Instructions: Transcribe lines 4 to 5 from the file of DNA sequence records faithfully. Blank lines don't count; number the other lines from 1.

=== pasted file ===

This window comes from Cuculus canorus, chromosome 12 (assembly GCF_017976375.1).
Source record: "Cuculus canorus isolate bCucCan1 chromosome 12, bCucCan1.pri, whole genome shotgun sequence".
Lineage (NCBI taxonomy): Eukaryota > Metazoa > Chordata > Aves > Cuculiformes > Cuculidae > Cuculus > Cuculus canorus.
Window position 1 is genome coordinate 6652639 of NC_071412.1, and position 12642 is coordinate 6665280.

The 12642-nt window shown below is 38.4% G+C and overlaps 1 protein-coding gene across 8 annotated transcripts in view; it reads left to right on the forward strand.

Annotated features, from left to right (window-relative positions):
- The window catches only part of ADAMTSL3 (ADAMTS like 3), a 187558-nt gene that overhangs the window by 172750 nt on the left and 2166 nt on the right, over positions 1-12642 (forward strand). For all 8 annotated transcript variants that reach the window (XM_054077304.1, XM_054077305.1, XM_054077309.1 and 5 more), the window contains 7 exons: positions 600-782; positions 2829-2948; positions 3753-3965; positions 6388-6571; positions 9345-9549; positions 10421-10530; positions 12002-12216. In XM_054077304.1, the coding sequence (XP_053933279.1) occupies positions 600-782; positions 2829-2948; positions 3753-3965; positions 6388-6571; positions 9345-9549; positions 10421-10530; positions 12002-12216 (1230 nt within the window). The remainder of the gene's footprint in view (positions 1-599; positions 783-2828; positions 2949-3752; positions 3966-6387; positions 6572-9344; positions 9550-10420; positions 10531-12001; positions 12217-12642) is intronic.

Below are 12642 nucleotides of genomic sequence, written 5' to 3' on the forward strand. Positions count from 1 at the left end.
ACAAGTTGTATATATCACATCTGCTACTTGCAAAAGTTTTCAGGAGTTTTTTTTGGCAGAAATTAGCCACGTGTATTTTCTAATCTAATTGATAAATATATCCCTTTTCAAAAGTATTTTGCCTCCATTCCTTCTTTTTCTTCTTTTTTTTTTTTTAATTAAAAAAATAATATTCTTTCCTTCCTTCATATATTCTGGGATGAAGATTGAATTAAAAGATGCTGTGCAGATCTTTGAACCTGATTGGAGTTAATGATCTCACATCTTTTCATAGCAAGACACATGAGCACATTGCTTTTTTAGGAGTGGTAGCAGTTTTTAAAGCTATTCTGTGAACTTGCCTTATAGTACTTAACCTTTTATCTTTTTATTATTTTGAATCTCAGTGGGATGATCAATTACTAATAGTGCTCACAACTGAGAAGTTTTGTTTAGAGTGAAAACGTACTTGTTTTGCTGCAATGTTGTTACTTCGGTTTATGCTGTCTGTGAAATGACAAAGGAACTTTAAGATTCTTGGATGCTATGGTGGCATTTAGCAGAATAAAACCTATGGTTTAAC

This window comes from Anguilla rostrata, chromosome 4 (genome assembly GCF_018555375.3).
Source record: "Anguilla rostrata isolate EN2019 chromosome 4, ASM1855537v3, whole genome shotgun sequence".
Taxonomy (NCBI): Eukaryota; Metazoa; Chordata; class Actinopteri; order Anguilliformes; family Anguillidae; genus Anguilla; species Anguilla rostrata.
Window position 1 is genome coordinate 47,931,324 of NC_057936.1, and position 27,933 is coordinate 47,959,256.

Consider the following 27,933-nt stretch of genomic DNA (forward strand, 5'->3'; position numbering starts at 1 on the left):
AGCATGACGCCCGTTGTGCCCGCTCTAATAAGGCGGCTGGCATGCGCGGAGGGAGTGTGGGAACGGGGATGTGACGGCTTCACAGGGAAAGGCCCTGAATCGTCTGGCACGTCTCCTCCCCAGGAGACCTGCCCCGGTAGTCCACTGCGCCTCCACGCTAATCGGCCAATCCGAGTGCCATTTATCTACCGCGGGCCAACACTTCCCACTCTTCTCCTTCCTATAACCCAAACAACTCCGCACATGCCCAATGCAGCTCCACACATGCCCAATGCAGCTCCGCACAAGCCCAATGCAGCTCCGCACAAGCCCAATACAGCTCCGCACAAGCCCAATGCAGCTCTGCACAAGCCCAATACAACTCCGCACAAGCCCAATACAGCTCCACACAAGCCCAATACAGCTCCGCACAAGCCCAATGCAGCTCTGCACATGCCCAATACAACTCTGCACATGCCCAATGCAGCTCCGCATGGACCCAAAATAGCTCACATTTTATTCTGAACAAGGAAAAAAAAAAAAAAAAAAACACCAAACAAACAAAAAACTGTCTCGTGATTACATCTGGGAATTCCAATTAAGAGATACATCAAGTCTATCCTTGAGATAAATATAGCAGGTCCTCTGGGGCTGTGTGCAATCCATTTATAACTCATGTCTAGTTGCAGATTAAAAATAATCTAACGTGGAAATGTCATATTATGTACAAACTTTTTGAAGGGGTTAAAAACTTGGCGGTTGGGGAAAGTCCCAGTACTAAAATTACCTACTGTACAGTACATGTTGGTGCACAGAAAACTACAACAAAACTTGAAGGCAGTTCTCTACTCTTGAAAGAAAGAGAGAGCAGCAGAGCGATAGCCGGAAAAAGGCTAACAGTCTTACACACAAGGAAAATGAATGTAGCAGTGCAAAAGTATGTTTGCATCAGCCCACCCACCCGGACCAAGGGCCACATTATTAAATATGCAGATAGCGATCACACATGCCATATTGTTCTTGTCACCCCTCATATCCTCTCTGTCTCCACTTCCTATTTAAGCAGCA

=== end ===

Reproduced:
Window position 1 is genome coordinate 6652639 of NC_071412.1, and position 12642 is coordinate 6665280.

The 12642-nt window shown below is 38.4% G+C and overlaps 1 protein-coding gene across 8 annotated transcripts in view; it reads left to right on the forward strand.